LINCOLN, Neb. — No one can say that schools in Lincoln lack class. Thanks to a bond-funded district improvement plan for Lincoln Public Schools, the county has class in all caps, due to the Connected Learning for the Achievement of Students and Staff Plan, aka the CLASS Plan.
Comprised of four elements, the CLASS Plan consists of device-assisted learning and instruction, connected classrooms, systems for learning and information management, and personalized professional development. One of its key facilitators is Kirk Langer, chief technology officer (CTO) at Lincoln Public Schools. Langer will oversee the plan’s implementation across 39 elementary schools, 12 middle schools, six high schools and several specialty programs.
The effort is, in part, the district’s means of keeping its curriculum contemporary to the needs of its 41,000-student body, which keeps growing at about 1,000 students per year. Getting connected and conveying digital educational content is a way of meeting this growth.
“Computing devices are, ultimately, a conveyance in the same way that an automobile is a conveyance. Devices ‘convey us’ through networks and communication protocols to sources of data, information, peers and teachers,” said Langer, who emphasized that the CLASS Plan doesn’t diverge from the traditional Three Rs curriculum that involves reading, writing and arithmetic. In fact, Langer explained that it supports the pedagogy by providing the resources needed to embrace digital tools and environments and to connect students to multimodal learning opportunities.
Langer believes that devices will continue to keep pace with new learning modalities be they touch, speech, motion, augmented reality or biometric integration. One can also infer that the reverse will prove true as well — as devices continue evolving new functionalities, educational uses will likely follow. Coupled with nurturing a familiarity in coding, and the CLASS Plan presents a formidable immersion in the pedagogical applications of tech.
“There is tremendous value in learning to code, and those concepts remain an important part of our curriculum. At the same time, the CLASS Plan looks at the use of devices both as tools for work and instruments to play,” said Langer. “The tools and instruments will change over time just as automobiles have changed over time. We will change to leverage the ways they support the teaching and learning process.”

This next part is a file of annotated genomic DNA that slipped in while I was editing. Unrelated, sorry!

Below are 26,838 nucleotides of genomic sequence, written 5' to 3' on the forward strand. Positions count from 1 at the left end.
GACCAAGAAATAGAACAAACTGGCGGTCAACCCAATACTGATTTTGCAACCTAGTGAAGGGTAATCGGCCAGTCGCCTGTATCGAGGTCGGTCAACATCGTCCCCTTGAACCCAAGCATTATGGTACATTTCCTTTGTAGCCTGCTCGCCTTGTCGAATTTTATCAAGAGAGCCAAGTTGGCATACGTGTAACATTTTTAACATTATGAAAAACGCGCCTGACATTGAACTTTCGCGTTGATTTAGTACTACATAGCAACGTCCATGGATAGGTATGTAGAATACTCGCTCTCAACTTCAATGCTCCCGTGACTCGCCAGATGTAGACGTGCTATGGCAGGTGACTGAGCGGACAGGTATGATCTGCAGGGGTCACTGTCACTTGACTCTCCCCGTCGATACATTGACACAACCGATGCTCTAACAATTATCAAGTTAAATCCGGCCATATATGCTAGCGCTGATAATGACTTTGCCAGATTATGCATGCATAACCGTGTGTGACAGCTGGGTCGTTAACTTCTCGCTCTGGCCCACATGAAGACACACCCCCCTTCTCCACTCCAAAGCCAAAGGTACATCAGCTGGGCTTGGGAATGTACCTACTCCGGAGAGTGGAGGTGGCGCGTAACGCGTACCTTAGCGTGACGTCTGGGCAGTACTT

When it comes to preparing the teachers to use the technology, Langer’s car metaphor extends aptly. One can teach someone to drive in a parking lot, but they won’t learn how to be proficient until they learn in actual traffic, he said. This is essentially his approach for training teachers to use technology during instruction. The process begins with the district assessing the teachers’ present technology skills and proficiencies using their Blueprints for Assistant Technology Skills (BLATS) framework, which evaluates teachers’ strengths in relation to technology. Thereafter, teachers are given a cogent rationale as to “why” the district is embracing digital tools and instruments to support learning in the first place.
“This is an effort to focus on what we are doing (embracing digital tools and resources) rather than what we’re not going to embrace (going paperless),” said Langer. “When paper is the best way to mediate the learning process, we would be foolish not to embrace the best way to do something.”
The CTO added that teachers can also expect a clear prescription for what sustainable tools and instruments will be provided and how they can be used most effectively. Moreover, those same tools will be used to help educate the educators, and as such, the “professional learning method” is a form of modeling, Langer explained.
“Because we are embracing digital tools to deliver professional learning opportunities, teachers can expect to time-shift and repackage course content to meet their specific needs,” said Langer. “Finally, teachers can expect that we are learning with them, and while we concede we can’t be perfect, we will strive for excellence.”
To read the entire article, check out the November/December issue of School Construction News.